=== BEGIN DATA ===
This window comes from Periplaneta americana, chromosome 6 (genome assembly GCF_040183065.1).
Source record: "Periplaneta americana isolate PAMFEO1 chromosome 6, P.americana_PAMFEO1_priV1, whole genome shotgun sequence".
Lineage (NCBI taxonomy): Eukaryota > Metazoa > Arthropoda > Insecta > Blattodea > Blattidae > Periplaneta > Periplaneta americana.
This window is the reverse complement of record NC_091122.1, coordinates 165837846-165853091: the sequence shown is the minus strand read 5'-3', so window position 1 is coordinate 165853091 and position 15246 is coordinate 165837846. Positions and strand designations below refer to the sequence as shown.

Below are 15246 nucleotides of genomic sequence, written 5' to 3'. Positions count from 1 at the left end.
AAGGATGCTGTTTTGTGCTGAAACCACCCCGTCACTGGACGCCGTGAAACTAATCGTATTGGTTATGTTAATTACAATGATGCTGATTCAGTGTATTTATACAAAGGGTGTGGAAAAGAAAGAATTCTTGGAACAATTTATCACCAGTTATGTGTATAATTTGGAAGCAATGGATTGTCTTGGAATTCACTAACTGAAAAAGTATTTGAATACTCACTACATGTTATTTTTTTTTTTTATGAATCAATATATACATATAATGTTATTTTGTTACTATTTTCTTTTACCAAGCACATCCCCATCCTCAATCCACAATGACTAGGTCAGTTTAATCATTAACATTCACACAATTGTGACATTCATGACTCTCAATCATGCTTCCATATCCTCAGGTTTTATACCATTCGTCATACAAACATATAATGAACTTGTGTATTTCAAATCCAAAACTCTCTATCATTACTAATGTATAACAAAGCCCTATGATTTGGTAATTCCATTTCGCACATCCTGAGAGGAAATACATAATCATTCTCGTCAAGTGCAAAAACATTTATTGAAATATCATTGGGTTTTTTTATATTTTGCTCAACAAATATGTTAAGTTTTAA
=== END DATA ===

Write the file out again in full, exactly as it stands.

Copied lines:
This window comes from Periplaneta americana, chromosome 6 (genome assembly GCF_040183065.1).
Source record: "Periplaneta americana isolate PAMFEO1 chromosome 6, P.americana_PAMFEO1_priV1, whole genome shotgun sequence".
Lineage (NCBI taxonomy): Eukaryota > Metazoa > Arthropoda > Insecta > Blattodea > Blattidae > Periplaneta > Periplaneta americana.
This window is the reverse complement of record NC_091122.1, coordinates 165837846-165853091: the sequence shown is the minus strand read 5'-3', so window position 1 is coordinate 165853091 and position 15246 is coordinate 165837846. Positions and strand designations below refer to the sequence as shown.

Below are 15246 nucleotides of genomic sequence, written 5' to 3'. Positions count from 1 at the left end.
AAGGATGCTGTTTTGTGCTGAAACCACCCCGTCACTGGACGCCGTGAAACTAATCGTATTGGTTATGTTAATTACAATGATGCTGATTCAGTGTATTTATACAAAGGGTGTGGAAAAGAAAGAATTCTTGGAACAATTTATCACCAGTTATGTGTATAATTTGGAAGCAATGGATTGTCTTGGAATTCACTAACTGAAAAAGTATTTGAATACTCACTACATGTTATTTTTTTTTTTTATGAATCAATATATACATATAATGTTATTTTGTTACTATTTTCTTTTACCAAGCACATCCCCATCCTCAATCCACAATGACTAGGTCAGTTTAATCATTAACATTCACACAATTGTGACATTCATGACTCTCAATCATGCTTCCATATCCTCAGGTTTTATACCATTCGTCATACAAACATATAATGAACTTGTGTATTTCAAATCCAAAACTCTCTATCATTACTAATGTATAACAAAGCCCTATGATTTGGTAATTCCATTTCGCACATCCTGAGAGGAAATACATAATCATTCTCGTCAAGTGCAAAAACATTTATTGAAATATCATTGGGTTTTTTTATATTTTGCTCAACAAATATGTTAAGTTTTAA